Infrastructure Management Moving Offshore

By Allen Bernard

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Over the past 12 months or so, more and more companies, large and small, are turning over the monitoring and limited management of their infrastructures — networks, applications, servers, databases, datacenters — to offshore firms in India and Asia.

Typically, offshoring has been a sore point with application developers looking for work, call center operators and help desk personnel, but now IT administrators of all stripes may have to start looking over their shoulders as well.

"For a lot of people, when they use the term offshore they often think of call centers or speaking to someone in India for tech support," said Barry Rubenstein, program manager for Application Outsourcing and Offshore Services at IDC. "But the market for IT services for offshore is larger than the market for business processes."

The primary reason? Cost.

It is 40-to-60 percent cheaper to have an India-based admin looking over alerts screens than paying someone in the States, said Ahmar Abbas, SVP and principle of Global Infrastructure Management at Slashsupport, a India-based IT services company.

The annual growth rate of its infrastructure management (IM) business is topping 100%, which Abbas attributes to an increased comfort level among the company's existing customers to have the management and their networks working miles apart.

"The framework has always been there," he said, "but recently people are kind of becoming more comfortable with the fact that it doesn't make a difference whether it's somebody 10 miles from the data center or 1000 miles from the data center. It's what I call the concept of the 'neutralization of geography' has set in with the clients."

Most of the company's new business is coming from existing customers expanding their contracts with the company, but it is in the process of starting a marketing push to garner new business from new customers.

So far, there is no clear trend as to what companies — based on size, industry, or revenue — are turning to offshore providers, said John Merryman a senior consultant at Glasshouse Technologies, a provider of storage management solutions. But, as is often the case, the financial services firms as leading the way.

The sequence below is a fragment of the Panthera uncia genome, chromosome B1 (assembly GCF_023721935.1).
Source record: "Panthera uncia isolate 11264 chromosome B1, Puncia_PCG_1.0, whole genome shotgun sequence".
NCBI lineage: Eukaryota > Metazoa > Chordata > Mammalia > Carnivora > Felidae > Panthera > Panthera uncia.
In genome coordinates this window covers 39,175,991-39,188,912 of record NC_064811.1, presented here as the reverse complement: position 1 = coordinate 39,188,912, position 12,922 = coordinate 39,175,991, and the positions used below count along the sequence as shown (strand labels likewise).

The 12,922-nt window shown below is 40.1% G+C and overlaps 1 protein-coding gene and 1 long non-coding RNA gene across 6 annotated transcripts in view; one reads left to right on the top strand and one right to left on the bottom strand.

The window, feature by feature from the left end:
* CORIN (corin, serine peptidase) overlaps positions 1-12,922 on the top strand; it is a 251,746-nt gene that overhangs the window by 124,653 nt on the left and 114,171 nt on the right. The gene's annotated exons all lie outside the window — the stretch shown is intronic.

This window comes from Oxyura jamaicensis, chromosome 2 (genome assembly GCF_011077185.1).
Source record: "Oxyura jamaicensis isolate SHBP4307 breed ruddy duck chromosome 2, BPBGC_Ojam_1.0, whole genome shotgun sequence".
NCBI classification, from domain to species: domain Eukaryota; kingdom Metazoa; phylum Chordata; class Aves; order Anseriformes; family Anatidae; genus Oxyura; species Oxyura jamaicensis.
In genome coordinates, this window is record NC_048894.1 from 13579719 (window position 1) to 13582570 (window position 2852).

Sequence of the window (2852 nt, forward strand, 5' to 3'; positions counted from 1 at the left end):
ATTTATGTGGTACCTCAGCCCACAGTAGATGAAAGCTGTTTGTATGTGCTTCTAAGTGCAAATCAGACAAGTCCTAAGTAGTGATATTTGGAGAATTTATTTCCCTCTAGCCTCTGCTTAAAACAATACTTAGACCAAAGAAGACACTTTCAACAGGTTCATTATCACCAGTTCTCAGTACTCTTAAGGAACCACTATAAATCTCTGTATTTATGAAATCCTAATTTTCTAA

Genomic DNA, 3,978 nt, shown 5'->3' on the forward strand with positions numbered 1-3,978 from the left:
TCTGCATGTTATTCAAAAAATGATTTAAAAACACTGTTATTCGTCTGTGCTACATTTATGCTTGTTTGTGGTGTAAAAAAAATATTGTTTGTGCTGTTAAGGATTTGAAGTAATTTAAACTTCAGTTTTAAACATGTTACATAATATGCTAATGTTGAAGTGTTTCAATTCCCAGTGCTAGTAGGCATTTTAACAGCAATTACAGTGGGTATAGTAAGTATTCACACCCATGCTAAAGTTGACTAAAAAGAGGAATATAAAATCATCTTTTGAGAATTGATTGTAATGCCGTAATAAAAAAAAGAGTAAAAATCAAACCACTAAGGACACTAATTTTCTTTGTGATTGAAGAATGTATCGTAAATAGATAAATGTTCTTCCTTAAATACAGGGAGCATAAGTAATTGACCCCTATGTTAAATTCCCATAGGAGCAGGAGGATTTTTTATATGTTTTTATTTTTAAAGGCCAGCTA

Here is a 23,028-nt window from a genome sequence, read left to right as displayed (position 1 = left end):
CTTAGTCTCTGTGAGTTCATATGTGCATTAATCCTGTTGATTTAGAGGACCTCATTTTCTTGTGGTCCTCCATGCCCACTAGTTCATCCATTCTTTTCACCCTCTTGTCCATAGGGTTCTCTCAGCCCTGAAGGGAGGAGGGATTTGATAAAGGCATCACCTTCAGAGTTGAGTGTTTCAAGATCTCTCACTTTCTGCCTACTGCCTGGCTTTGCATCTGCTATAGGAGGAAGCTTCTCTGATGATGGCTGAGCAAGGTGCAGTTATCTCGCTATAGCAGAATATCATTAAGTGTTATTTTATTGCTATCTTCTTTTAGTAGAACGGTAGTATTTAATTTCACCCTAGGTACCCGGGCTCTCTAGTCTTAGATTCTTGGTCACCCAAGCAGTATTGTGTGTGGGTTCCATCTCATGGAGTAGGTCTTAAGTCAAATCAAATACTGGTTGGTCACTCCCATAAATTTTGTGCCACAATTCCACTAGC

"A few of the top five U.S. banks are definitely looking at infrastructure management as an offshore potential," said Merryman. "But at the other end of the spectrum … small and medium businesses are offshoring infrastructure management, or at least considering it in a very big way."

For Merryman, the reasons do include cost savings, but the trend also represents a logical progression of moving non-essential operations to offshore providers.

"What I'm definitely seeing is that some companies are just looking further and further down the stack," he said. "So they're looking at database administration, data analysis type work, storage and administration, and even server and network administration as follow on potential targets."

For Abbas, the pitch is to sell his customers on the benefits of freeing up stateside personnel for more lucrative activities that lead to better business/IT alignment. "It's resource allocation that gives you business alignment. I think cost is the absolute last thing that is being considered."

Either way, like the outsourcing of business processes and development work, it looks like IM offshoring is a growing trend and likely one that will be around for awhile.

"I haven't seen this type of growth rate sine the '90s," said Abbas.